I’ve never been to outer space, but it does appear to have a certain womb-like quality with its darkness, silence, and solitude.  It’s the perfect place for someone to go if s/he is broken by grief and wants to get away from everything, including his/her own pain.

Tragedy, pain and trial can lead to various forms of Thanatos, including those that are more self-destructive.  But these can also be transformational and redemptive.  They can break us out of the false security of the ego, open us up to commiseration with others, and instill in us a sense of our dependence on a Higher Power.

In other words, we can respond to suffering Erotically (in the life-drive sense).  The greatest form of Eros, in my view, is prayer.  Far from curling up into a ball, we open ourselves up to the God who wants to speak to us when we pray.  But as with the flower opening itself up to the sun, this involves a certain self-forgetfulness and the acceptance of vulnerability.  And yet, that is where we find true and abiding peace.

Gravity_PrayerOur protagonist seems to gain a sense of this as she fights for her life 372 miles above the earth.  The life instinct wells up in her, and just when her survival seems to have become impossible, she turns to prayer — lamenting, at one point, that no one ever taught her how to pray.

*SPOILER ALERT*

In the end, Stone makes it back to earth in a capsule from an abandoned Chinese space station.  The shuttle lands in a lake; Stone climbs out of the shuttle, swims to shore, emerges from the water onto dry land, kisses the ground, and utters these words as a breath of fresh air: “Thank you.”

Gravity_GratitudeIt occurred to me that herein lies the key both to prayer and to peace in adversity: Gratitude.  As the toddler gains from his mother’s fundamental, assuring presence the confidence he needs to explore his environment, so the soul needs to learn to rest in God’s loving care and sustenance in order to venture out, boldly and freely, into the beautiful and unpredictable ocean of the Divine Life.

On that note, I present to you, in conclusion, the greatest act of prayer the world has ever seen:

Christ Crucified by VelazquezPhotos of Freud and Christ crucified obtained from Wikipedia; all other images obtained through a Google image search

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Did I get your attention?  Good — now I can clarify that I mean “hedonism” in the broadest sense of the search for happiness.

G._K._Chesterton_at_workI am reminded of comments from the great English essayist G.K. Chesterton, who had a lot to say about the joy of a life of thanks-giving in his biography of St. Francis of Assisi.

Basically, what he said was this: Most of us, to our own misery, go through life as creditors rather than as debtors.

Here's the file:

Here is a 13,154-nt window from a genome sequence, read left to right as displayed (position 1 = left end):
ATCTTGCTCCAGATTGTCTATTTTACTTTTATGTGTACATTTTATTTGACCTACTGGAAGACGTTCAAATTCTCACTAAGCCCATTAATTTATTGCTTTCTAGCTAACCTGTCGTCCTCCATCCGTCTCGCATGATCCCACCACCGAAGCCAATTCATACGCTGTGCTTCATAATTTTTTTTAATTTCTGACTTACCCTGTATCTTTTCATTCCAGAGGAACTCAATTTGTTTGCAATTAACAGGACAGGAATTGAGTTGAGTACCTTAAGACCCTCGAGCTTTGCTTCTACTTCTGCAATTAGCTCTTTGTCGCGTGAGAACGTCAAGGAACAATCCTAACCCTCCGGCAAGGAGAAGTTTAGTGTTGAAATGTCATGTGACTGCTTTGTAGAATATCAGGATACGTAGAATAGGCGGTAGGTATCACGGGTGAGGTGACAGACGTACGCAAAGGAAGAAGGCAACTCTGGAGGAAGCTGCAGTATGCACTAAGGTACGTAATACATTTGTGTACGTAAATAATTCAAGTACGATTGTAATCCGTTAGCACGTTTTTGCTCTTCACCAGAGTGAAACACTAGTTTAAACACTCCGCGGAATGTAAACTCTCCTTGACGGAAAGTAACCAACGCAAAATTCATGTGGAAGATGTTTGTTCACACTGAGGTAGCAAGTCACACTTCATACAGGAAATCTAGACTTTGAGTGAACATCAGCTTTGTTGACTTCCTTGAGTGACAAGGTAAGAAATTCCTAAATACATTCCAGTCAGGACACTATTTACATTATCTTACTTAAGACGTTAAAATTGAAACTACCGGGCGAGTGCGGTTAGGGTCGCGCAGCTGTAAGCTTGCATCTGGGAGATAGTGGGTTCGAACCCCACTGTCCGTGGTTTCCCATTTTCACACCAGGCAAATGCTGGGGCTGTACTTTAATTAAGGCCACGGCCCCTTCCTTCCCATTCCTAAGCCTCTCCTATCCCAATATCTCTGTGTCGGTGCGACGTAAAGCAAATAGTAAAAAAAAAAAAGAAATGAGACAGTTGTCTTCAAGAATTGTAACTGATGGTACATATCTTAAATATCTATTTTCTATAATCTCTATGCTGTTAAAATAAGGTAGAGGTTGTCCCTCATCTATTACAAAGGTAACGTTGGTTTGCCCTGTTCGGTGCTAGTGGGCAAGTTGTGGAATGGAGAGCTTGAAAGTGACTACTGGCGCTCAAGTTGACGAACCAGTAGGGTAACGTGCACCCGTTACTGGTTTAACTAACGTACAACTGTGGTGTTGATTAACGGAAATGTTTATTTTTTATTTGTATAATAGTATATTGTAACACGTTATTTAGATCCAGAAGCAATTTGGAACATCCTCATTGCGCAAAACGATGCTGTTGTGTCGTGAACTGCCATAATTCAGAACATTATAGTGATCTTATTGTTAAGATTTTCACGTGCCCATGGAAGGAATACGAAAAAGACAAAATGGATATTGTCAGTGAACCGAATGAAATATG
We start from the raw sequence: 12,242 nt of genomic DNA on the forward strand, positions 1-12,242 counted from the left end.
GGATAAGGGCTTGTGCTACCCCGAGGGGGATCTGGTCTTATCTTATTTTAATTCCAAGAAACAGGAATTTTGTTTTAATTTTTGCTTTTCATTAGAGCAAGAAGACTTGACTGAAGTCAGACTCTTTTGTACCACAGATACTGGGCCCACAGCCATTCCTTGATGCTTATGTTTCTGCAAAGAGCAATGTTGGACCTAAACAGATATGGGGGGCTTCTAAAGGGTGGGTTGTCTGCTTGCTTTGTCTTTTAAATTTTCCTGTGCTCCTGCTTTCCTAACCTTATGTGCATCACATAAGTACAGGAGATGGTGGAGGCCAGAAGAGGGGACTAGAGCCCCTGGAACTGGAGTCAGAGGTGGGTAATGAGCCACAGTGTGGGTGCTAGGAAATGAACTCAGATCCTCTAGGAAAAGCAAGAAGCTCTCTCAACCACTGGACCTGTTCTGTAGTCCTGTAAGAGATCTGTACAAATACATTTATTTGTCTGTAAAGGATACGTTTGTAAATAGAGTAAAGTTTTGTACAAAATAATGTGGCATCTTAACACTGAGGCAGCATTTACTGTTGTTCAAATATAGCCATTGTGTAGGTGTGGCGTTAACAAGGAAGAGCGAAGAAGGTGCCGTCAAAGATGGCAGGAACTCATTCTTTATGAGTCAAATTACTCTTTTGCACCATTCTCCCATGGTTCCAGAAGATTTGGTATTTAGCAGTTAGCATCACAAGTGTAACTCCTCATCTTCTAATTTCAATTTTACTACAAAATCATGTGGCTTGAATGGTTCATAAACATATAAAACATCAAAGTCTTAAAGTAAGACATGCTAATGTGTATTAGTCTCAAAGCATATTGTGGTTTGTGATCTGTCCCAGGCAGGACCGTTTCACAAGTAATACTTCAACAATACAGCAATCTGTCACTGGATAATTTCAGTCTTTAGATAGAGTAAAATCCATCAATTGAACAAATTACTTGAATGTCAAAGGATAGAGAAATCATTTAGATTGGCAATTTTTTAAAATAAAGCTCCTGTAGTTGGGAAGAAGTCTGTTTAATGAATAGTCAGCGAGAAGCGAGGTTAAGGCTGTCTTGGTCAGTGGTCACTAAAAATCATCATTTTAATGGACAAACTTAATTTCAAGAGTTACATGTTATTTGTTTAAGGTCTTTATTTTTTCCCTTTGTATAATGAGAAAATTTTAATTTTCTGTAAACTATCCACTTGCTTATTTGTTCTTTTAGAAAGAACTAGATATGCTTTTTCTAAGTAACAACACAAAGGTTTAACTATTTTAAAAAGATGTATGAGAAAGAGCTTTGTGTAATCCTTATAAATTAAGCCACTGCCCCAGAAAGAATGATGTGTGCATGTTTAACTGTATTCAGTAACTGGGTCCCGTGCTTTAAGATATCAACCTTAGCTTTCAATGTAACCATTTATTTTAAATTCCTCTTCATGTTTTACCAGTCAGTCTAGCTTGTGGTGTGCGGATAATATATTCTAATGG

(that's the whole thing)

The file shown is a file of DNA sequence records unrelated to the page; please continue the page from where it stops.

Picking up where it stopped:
Now why would going through life as a creditor make one miserable?  Well, think about it…here’s the attitude that goes with it:

  • A. I am owed something…even a lot of things;
    B. I am not being given these things, and therefore I am being cheated;
    C. I’ve got to ceaselessly hound the world to give me what it owes me, or else I must be unhappy.

We could probably stop right there.  But let’s look at the alternative of living the life of a debtor — that is, someone who has been given much, and cannot possibly repay anyone or anything for it.

Now, if this indebtedness is to a creature, then we could see this causing nervousness.  But if it is to the Creator, Who needs nothing and to Whose happiness we, as creatures, could never add, then how could we live except in pure joy?

Saint FrancisTo be a Christian is to be grateful — first and foremost for the gift of the Son of God and His vicarious sacrifice for our salvation, but also for all the gifts of God.

Indeed, God Himself is pure gift.  From all eternity, the Divine Life consists of the self-giving and generous interplay of Father, Son, and Holy Spirit.  The Father, from all eternity, gives Himself away in love to the Son.  The Son, from all eternity, gives Himself away to the Father in gratitude.  The Holy Spirit, from all eternity, is this very Love between the Father and the Son.

And God communicates this goodness to us through the gifts of life, creation, and providence.  The more we realize our reasons for gratitude, the deeper our relationship with God can become; the deeper the relationship, the greater the spiritual blessings we receive, and the more obliged we are to show gratitude…and the joyful cycle continues.

Happy Thanksgiving all.  Take care!

Images from Wikipedia